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Richard Justice

Energetic Puig positions Dodgers for second-half run

Energetic Puig positions Dodgers for second-half run

Energetic Puig positions Dodgers for second-half run play video for Energetic Puig positions Dodgers for second-half run

Two hours earlier, Dodgers general manager Ned Colletti and manager Don Mattingly had gathered their four starting outfielders to remind them they couldn't all play at once. They asked for patience.

"You never know what's going to happen," Colletti said.

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For instance, during Spring Training we kept reminding him the Dodgers had eight starting pitchers for a five-man rotation. Somehow, the math did not work. Colletti told us to mind our own business. Only he didn't phrase it exactly like that.

"You never know what's going to happen," he said.

And then one month into the season, the Dodgers had used nine starting pitchers. So, yeah, you never know. And then just when we noticed that with Carl Crawford back from the disabled list, the Dodgers had four starting outfielders -- Matt Kemp, Andre Etheir and Yasiel Puig were the others -- for three spots, something else happened.

Kemp's left shoulder began to scream. That very night. Suddenly, four healthy outfielders became three as Mattingly summoned Crawford from the bench when Kemp headed to the training room.

Maybe this is an omen that things are going to work out for the Dodgers after all. No team began the season with higher expectations. No team was more of a disappointment for 72 games.

But look at them now. As they began a three-game series in Phoenix, they were alone in second place in the National League West, a mere 4 1/2 games behind the D-backs.

If that still sounds like a healthy deficit, it's nothing compared to where they were three weeks ago. On June 21, they were 12 games under .500 (30-42) and 9 1/2 games behind the D-backs.

In a breathtaking 11 days, they went 10-1 and got as close as 2 1/2 games. They were ignited by Puig, the 22-year-old Cuban rookie who batted .419 and is now one of the five NL Final Vote candidates.

He ignited Southern California in a way no Dodgers rookie has since Fernando Valenzuela in 1981. And he played with such recklessness and joy that he impacted every corner of the clubhouse.

To watch the kid run around playing at 100 mph, playing not always smart, but always fast, seemed to inspire others. For instance, on Sunday afternoon, he singled against the Giants and promptly stole second. And then almost without a thought -- actually with no thought at all -- he was thrown out attempting to steal third.

"I could smell it in the air," Vin Scully said. "The wild horse wanted to run."

Indeed, he did. Dodgers coach Davey Lopes talked to Puig about picking his spots, but he also knows he has to choose his words carefully.

The Dodgers have fed off his energy and enthusiasm, and no one wants to do anything to dampen it. If he crashes into a few walls along the way, the Dodgers may have to hold their breath and hope he's OK.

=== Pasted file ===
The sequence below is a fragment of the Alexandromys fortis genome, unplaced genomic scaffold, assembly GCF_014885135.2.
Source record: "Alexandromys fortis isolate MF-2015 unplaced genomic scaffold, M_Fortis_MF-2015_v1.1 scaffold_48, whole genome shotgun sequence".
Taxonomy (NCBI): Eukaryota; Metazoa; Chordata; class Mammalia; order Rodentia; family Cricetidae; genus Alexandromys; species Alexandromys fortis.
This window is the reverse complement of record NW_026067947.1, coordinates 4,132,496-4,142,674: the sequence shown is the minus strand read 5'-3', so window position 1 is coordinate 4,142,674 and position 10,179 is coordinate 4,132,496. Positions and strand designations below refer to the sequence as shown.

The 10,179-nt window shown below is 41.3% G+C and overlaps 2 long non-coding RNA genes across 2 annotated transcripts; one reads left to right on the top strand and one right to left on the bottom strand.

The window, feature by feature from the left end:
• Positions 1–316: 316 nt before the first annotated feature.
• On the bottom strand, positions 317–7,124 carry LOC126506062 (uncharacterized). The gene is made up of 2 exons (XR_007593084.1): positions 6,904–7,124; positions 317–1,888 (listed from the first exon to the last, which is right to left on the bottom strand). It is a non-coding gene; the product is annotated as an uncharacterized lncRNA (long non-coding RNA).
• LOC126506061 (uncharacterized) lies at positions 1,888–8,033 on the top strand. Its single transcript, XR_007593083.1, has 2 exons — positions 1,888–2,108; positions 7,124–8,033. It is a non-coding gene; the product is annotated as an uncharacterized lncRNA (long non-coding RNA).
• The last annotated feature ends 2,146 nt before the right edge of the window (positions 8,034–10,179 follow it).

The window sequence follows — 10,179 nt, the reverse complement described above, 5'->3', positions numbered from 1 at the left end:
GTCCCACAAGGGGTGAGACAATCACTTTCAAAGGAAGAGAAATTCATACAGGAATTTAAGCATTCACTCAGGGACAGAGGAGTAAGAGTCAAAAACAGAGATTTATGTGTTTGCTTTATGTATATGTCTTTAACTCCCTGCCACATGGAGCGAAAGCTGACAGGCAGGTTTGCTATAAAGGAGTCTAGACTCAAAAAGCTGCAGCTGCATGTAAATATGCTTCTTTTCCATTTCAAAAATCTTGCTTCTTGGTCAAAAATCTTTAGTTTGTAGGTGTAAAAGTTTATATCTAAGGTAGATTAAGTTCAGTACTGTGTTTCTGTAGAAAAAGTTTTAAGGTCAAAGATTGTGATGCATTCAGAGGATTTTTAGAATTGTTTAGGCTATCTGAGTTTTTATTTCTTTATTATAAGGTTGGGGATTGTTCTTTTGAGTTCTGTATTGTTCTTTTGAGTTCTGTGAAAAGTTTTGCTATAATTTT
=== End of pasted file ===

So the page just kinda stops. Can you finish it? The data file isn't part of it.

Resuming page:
Puig represents everything the Dodgers hope to be, every message they've attempted to send to their fans the last year under new ownership. It's funny what happens to a team when it begins aggressively pursuing talent, that is, pursuing talent everywhere.

The Dodgers' new ownership wanted its fans to know that money would not keep them from returning the franchise to greatness. From Adrian Gonzalez and Zack Greinke to Hyun-Jin Ryu and Crawford, the Dodgers have added more talent than any other club in baseball the last year.

Their goal has been simple: to be a model franchise.

If that means spending millions to upgrade Dodger Stadium or millions more to modernize the player development operation, so be it. If that means outbidding the competition for Puig and Grienke or taking on the big contracts of Crawford and Gonzalez, they were willing to do it.

When the Marlins indicated they were willing to trade right-hander Ricky Nolasco, Colletti jumped. Whether he offered too much or too little, whether he gave up too much or not enough is beside the point. These new Dodgers, these Dodgers of Mark Walter and Stan Kasten and Magic Johnson, are going for it. They believe they're building an organization that will stand the test of time, but for 2013, they want to establish that they're about winning.

And now after a terrible start, after injuries and slumps and a bunch of new pieces that took some time fitting together, the Dodgers have sprinted into the second half of the season positioned to make their first playoff appearance in four years.

With Puig's incredible start energizing the clubhouse and fans, with a rotation strengthened by Nolaso, the Dodgers might just be baseball's most talented team. That guarantees them nothing in September or October.

But at least they're back in the conversation, and an entire sport is better off for it.

Richard Justice is a columnist for MLB.com. Read his blog, Justice4U. This story was not subject to the approval of Major League Baseball or its clubs.

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